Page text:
3) If they are doing “co-registration” to generate their leads. Co-registration is the practice of including a check box at the end of another registration form so as consumers register for one thing, they also can “opt-in” for your thing, too. If they are doing co-registration, find out if the box is pre-checked, and if it is, run the other way.

4) Ask for a client reference – they should be willing to let you talk to someone else who has used the service and found it reputable and helpful.

Here are those lead generation numbers that I promised. This image is taken from the BtoB Magazine’s Interactive Marketing Guide for 2008, which has a lot of great online advertising data.

Lead generation statistics

What is SEO?

Tuesday, December 11th, 2007

SEOSearch engine optimization or SEO is the practice of trying to get your Web site to appear higher in a search engine’s organic search results for the keywords for which you want to be listed. The idea is that if someone is searching for a term that is related to your business, you want to be listed at the top of the search results page because that person will be more likely to click on your listing and come to your Web site. Organic search results are the “natural” search results, or the listings that are free. More about organic vs. paid listings below.

There are many factors that contribute to where sites are listed in organic search results – the combination of these factors is called the “algorithm.” Only some of these factors can be impacted with SEO tactics:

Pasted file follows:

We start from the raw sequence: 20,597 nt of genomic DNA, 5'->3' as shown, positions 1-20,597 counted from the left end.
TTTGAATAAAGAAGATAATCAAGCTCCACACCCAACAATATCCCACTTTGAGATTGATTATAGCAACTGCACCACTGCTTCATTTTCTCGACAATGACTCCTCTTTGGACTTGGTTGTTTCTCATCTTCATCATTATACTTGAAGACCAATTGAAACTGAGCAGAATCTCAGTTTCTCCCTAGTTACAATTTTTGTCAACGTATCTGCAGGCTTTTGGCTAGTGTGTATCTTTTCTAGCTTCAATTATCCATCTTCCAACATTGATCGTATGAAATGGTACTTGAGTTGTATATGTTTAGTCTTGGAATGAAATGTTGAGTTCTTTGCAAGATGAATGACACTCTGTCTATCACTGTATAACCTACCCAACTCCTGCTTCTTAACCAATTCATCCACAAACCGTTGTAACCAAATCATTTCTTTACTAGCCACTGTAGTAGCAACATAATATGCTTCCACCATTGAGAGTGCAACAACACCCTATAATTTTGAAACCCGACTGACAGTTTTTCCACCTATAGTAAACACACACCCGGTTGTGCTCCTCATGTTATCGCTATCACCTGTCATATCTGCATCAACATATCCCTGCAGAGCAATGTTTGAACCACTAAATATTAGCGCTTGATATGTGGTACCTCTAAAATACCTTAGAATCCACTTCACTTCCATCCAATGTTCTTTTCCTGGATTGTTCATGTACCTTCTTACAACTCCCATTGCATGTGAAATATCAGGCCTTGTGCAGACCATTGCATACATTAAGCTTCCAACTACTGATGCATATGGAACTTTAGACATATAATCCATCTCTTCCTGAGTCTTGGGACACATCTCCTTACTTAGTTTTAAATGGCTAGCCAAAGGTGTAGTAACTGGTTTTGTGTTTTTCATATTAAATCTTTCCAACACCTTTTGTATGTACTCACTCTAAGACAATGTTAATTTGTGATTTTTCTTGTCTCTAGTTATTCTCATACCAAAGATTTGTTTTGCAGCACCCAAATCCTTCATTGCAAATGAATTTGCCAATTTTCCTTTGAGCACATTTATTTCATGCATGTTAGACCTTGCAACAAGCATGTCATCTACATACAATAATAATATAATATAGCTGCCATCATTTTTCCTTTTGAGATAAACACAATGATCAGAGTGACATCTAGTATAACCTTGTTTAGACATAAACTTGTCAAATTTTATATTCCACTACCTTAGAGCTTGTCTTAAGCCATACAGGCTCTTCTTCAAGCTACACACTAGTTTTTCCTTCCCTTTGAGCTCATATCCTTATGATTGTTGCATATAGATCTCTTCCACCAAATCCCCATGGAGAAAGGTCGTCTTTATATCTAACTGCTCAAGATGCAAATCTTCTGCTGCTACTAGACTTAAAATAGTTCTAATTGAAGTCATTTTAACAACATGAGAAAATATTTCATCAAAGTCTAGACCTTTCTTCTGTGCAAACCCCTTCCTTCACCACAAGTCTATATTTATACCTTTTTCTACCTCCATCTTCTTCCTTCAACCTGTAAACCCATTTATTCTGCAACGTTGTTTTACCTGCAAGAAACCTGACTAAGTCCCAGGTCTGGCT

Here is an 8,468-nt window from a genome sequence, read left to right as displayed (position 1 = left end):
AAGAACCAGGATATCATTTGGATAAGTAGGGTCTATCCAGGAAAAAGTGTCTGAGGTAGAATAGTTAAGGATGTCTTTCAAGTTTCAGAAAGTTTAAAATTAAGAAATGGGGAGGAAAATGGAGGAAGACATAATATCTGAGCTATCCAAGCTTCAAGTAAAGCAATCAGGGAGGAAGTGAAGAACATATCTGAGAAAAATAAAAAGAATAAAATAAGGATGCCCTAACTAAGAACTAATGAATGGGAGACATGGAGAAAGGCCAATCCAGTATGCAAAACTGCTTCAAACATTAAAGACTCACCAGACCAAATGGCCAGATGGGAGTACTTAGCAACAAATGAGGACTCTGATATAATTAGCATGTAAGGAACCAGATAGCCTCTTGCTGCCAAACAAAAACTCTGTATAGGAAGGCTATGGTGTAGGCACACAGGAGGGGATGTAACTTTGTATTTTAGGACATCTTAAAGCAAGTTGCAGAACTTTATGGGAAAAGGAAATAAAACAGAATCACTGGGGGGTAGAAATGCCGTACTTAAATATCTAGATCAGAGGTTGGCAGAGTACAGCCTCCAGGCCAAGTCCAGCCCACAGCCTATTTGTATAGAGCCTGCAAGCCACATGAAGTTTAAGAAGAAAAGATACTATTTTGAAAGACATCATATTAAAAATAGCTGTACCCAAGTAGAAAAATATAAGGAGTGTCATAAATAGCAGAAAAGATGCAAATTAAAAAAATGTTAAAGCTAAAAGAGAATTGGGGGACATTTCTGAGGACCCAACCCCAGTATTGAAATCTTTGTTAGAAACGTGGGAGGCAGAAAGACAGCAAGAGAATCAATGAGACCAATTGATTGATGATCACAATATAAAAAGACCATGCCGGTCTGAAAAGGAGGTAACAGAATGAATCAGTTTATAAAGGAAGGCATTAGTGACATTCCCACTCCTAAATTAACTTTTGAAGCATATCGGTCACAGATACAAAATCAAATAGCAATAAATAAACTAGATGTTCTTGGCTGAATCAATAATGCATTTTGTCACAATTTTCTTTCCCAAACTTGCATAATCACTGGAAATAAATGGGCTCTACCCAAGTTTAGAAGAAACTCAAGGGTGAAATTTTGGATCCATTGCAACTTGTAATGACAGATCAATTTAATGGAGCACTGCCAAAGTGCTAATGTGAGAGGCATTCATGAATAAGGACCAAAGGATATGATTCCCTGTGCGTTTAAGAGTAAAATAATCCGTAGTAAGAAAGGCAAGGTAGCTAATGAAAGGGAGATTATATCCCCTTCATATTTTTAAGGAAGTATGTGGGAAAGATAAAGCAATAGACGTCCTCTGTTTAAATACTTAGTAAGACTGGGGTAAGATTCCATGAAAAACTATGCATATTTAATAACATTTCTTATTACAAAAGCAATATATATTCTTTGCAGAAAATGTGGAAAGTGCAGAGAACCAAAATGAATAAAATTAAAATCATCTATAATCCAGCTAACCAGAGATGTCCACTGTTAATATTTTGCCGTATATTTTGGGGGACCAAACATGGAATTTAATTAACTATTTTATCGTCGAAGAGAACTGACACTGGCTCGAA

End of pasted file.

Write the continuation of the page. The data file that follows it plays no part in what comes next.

• Domain name – If your keywords are listed in your URL, you’ll have a better chance of being ranked higher in the search results for those terms.
  • Duration - The longer your site has existed, the higher you’ll be ranked.
  • Content – If you have high-quality content on your Web site, and the content matches the keywords for which you’re trying to rank, you’ll have better luck getting listed. It’s also beneficial if your site has frequently updated content.
  • Metadata – This is data that allows you to describe your Web site with a title, description and keywords. Metadata sits behind the scenes on your Web page and plays a factor in organic search results.
  • Incoming links – If your site has a number of other sites pointing to it, the search algorithms will determine that it’s of higher value and will list it higher in the search results. You will get an even bigger benefit from incoming links if the text that links to you contains the keywords for which you’re trying to rank.

SEO may sound like a relatively simple concept, but there are SEO experts who execute these tactics full-time and trust me – it’s more complex and difficult than it sounds. This post is just meant to be a starting definition of the term, and not a how-to or training guide in any way. For that info, follow the resources links below.

One quick comment about organic vs. paid search listings: All the various search engines display both free and paid listings on their search results pages. For example, if you type the term “SEO” into Google, the results that you get back will be a combination of organic (or natural) search results and paid search results. The screenshot below has the paid search results areas circled in red.

SEO google search

Let me say again that SEO can be fairly complicated and I am just scratching the surface with this definition. I definitely recommend checking out some of these additional SEO resources: